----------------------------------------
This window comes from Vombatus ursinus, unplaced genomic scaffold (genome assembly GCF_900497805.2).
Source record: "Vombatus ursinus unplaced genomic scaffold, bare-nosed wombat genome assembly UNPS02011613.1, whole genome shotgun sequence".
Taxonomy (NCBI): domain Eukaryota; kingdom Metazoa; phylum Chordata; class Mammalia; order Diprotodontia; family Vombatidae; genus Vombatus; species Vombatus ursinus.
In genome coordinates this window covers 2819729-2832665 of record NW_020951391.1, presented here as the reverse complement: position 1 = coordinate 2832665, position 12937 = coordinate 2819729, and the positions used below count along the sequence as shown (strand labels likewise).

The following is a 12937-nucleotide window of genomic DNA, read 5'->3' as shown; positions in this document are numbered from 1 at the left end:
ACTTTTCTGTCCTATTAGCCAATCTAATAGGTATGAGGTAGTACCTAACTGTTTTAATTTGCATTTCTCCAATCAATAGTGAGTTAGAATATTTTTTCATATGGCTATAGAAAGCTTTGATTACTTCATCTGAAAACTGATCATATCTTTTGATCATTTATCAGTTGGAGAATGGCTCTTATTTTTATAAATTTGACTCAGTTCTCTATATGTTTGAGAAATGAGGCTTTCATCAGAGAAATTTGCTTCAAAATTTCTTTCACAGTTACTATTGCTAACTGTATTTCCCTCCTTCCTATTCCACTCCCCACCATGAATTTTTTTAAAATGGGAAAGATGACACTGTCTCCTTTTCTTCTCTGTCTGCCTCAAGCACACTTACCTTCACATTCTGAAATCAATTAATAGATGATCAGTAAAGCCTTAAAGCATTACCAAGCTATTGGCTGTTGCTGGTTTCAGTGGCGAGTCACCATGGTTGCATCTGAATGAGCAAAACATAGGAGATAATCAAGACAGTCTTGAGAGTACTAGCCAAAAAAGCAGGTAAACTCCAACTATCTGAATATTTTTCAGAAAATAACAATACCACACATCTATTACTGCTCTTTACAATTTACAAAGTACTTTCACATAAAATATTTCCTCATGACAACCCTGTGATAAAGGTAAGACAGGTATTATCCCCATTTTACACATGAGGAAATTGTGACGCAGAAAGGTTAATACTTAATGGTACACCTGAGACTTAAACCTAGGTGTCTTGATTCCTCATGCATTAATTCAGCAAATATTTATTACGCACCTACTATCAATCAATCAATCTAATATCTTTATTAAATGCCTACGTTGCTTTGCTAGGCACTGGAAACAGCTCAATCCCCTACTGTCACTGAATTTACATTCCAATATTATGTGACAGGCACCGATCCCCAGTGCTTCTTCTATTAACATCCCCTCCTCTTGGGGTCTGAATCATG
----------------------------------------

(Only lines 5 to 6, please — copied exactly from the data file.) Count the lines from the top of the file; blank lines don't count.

The following is a 12937-nucleotide window of genomic DNA, read 5'->3' as shown; positions in this document are numbered from 1 at the left end:
ACTTTTCTGTCCTATTAGCCAATCTAATAGGTATGAGGTAGTACCTAACTGTTTTAATTTGCATTTCTCCAATCAATAGTGAGTTAGAATATTTTTTCATATGGCTATAGAAAGCTTTGATTACTTCATCTGAAAACTGATCATATCTTTTGATCATTTATCAGTTGGAGAATGGCTCTTATTTTTATAAATTTGACTCAGTTCTCTATATGTTTGAGAAATGAGGCTTTCATCAGAGAAATTTGCTTCAAAATTTCTTTCACAGTTACTATTGCTAACTGTATTTCCCTCCTTCCTATTCCACTCCCCACCATGAATTTTTTTAAAATGGGAAAGATGACACTGTCTCCTTTTCTTCTCTGTCTGCCTCAAGCACACTTACCTTCACATTCTGAAATCAATTAATAGATGATCAGTAAAGCCTTAAAGCATTACCAAGCTATTGGCTGTTGCTGGTTTCAGTGGCGAGTCACCATGGTTGCATCTGAATGAGCAAAACATAGGAGATAATCAAGACAGTCTTGAGAGTACTAGCCAAAAAAGCAGGTAAACTCCAACTATCTGAATATTTTTCAGAAAATAACAATACCACACATCTATTACTGCTCTTTACAATTTACAAAGTACTTTCACATAAAATATTTCCTCATGACAACCCTGTGATAAAGGTAAGACAGGTATTATCCCCATTTTACACATGAGGAAATTGTGACGCAGAAAGGTTAATACTTAATGGTACACCTGAGACTTAAACCTAGGTGTCTTGATTCCTCATGCATTAATTCAGCAAATATTTATTACGCACCTACTATCAATCAATCAATCTAATATCTTTATTAAATGCCTACGTTGCTTTGCTAGGCACTGGAAACAGCTCAATCCCCTACTGTCACTGAATTTACATTCCAATATTATGTGACAGGCACCGATCCCCAGTGCTTCTTCTATTAACATCCCCTCCTCTTGGGGTCTGAATCATG